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Adipogenesis within a Hollow Fiber-Based, Three-Dimensional Dynamic Perfusion Bioreactor

Minteer, Danielle (2015) Adipogenesis within a Hollow Fiber-Based, Three-Dimensional Dynamic Perfusion Bioreactor. Doctoral Dissertation, University of Pittsburgh. (Unpublished)

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Adipose-derived stem cells (ASCs) represent a promising cell source in the field of tissue engineering and regenerative medicine. Due to the wide availability and multipotent ability of ASCs to differentiate into tissues such as bone, cartilage, muscle, and adipose, ASCs may serve a wide variety of regenerative medicine applications. Accordingly, ASCs have been utilized in studies addressing osteoarthritis, diabetes mellitus, heart disease, and soft tissue regeneration and reconstruction after mastectomy and facial trauma. Traditional, static, two-dimensional cell culture of ASCs do not allow for mature adipocyte differentiation or long-term maintenance of adipocytes in vitro. In order to study metabolic diseases, such as type II diabetes mellitus, a three-dimensional scaffold for in vitro adipocyte maintenance is necessary.
In collaboration with the Bioreactor Laboratory at the McGowan Institute for Regenerative Medicine, our laboratory has developed the use of a hollow fiber-based bioreactor for three-dimensional, dynamic perfusion of ASCs and adipose tissue formation ex vivo, creating a stable system in which long-term culture of adipocytes is possible, providing a model useful for potential drug discovery and tissue engineering applications, specifically those addressing type II diabetes mellitus. The studies presented in this dissertation aim to assess metabolic activity and differentiation of ASCs from patients with or without type II diabetes in the bioreactor system; engineer a long-term culture environment relevant to physiological type II diabetic and non-diabetic conditions ex vivo; optimize tissue growth homogeneity; enhance adipogenesis within the bioreactor culture with the use of a decellularized adipose extracellular matrix (ECM) hydrogel.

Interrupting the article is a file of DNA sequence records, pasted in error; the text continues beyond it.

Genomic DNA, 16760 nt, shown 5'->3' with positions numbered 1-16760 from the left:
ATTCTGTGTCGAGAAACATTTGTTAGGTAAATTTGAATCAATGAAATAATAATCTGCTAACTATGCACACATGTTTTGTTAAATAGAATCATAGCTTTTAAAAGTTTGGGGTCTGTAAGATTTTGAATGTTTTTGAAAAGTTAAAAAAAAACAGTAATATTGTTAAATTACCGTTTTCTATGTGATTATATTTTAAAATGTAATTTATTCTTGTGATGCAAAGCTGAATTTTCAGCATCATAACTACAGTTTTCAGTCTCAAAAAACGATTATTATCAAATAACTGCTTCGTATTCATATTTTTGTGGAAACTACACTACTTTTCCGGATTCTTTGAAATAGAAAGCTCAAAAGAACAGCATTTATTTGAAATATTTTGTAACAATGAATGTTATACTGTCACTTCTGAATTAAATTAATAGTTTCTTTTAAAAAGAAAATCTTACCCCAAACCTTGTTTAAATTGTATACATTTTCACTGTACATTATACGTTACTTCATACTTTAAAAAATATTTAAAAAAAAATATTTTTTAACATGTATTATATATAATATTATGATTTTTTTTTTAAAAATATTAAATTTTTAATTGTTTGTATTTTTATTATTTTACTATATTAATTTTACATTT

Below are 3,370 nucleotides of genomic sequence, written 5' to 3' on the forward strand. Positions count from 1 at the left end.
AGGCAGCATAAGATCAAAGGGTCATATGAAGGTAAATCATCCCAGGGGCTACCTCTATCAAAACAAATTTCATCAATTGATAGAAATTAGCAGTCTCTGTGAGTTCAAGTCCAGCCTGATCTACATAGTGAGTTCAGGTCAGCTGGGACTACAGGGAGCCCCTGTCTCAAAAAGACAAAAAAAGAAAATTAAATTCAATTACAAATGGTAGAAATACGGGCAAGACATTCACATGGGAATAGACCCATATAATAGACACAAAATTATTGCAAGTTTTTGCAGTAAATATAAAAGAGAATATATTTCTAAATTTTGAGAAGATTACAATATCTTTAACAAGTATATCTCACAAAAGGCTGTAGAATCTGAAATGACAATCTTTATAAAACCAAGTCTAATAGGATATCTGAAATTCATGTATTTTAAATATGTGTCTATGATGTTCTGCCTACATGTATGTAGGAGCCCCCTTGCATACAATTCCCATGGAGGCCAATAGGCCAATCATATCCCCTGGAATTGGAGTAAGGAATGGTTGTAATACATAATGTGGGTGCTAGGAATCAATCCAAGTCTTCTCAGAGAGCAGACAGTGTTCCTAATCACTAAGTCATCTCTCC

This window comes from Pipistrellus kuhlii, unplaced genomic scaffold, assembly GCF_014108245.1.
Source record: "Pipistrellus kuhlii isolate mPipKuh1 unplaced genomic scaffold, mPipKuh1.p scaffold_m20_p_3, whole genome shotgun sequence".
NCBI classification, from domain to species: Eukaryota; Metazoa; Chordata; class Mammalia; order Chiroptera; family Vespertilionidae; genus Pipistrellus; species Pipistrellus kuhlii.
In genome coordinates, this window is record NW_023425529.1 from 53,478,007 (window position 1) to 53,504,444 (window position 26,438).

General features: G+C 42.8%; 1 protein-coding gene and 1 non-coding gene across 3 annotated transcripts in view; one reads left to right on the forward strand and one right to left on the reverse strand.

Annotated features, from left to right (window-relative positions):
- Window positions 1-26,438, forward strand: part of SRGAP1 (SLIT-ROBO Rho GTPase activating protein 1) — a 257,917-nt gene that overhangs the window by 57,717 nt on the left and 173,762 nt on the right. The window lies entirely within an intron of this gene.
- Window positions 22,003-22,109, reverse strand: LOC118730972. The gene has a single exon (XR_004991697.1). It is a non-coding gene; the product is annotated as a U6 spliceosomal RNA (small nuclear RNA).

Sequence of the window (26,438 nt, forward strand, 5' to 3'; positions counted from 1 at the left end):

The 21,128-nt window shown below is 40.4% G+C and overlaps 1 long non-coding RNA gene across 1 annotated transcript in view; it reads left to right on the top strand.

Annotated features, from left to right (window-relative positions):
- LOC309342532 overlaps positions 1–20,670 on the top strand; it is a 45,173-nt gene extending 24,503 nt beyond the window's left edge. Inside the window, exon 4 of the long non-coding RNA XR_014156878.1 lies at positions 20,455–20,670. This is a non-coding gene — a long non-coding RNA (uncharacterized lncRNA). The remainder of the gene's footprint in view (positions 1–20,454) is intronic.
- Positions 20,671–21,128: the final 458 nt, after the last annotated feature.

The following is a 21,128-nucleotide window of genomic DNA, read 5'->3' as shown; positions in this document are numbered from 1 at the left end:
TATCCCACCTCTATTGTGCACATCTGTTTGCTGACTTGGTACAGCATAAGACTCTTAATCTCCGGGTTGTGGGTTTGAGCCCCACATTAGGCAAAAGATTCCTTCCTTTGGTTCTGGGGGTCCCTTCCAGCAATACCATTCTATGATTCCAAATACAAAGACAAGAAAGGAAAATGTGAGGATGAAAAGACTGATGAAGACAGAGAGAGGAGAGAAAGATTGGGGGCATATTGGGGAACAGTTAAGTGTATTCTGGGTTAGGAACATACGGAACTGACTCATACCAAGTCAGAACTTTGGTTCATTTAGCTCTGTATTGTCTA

ASCs derived from patients with type II diabetes at time of isolation were found to behave metabolically similar and appear architecturally comparable to those derived from patients without type II diabetes mellitus when differentiated and maintained as adipocytes in the bioreactor system. When cultured at a physiologically relevant glucose level matching that of healthy patients or patients with type II diabetes, ASCs were able to proliferate, differentiate into adipocytes, and be maintained within the bioreactor system for at least one week. A decellularized adipose ECM hydrogel was established and applied to the bioreactor cultures; however, due to technical challenges, no firm conclusions can be made.
The microenvironment by which ASCs are surrounded is critical for cell differentiation and growth. Engineering and control of such microenvironment is possible within the hollow fiber-based, three-dimensional, dynamic perfusion bioreactor culture system, proving to be a promising model for potential drug discovery and therapeutics. Future directions include further evaluation of ASC differentiation and adipocyte metabolism within type II diabetic environments, application of established decellularized adipose ECM hydrogels to wound healing treatments and adipose graft volume retention.


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Item Type: University of Pittsburgh ETD
Status: Unpublished
CreatorsEmailPitt UsernameORCID
Minteer, Danielledmm69@pitt.eduDMM69
ETD Committee:
TitleMemberEmail AddressPitt UsernameORCID
Thesis AdvisorMarra, Kaceymarrak@upmc.eduKGM5
Committee MemberRubin, J.
Committee MemberGerlach,
Committee MemberKaplan,
Committee MemberWang, Yadongyaw20@pitt.eduYAW20
Date: 9 June 2015
Date Type: Publication
Defense Date: 2 March 2015
Approval Date: 9 June 2015
Submission Date: 8 April 2015
Access Restriction: No restriction; Release the ETD for access worldwide immediately.
Number of Pages: 191
Institution: University of Pittsburgh
Schools and Programs: Swanson School of Engineering > Bioengineering
Degree: PhD - Doctor of Philosophy
Thesis Type: Doctoral Dissertation
Refereed: Yes
Uncontrolled Keywords: adipose tissue, bioreactor, cell culture, diabetes mellitus
Date Deposited: 09 Jun 2015 13:37
Last Modified: 19 Dec 2016 14:42


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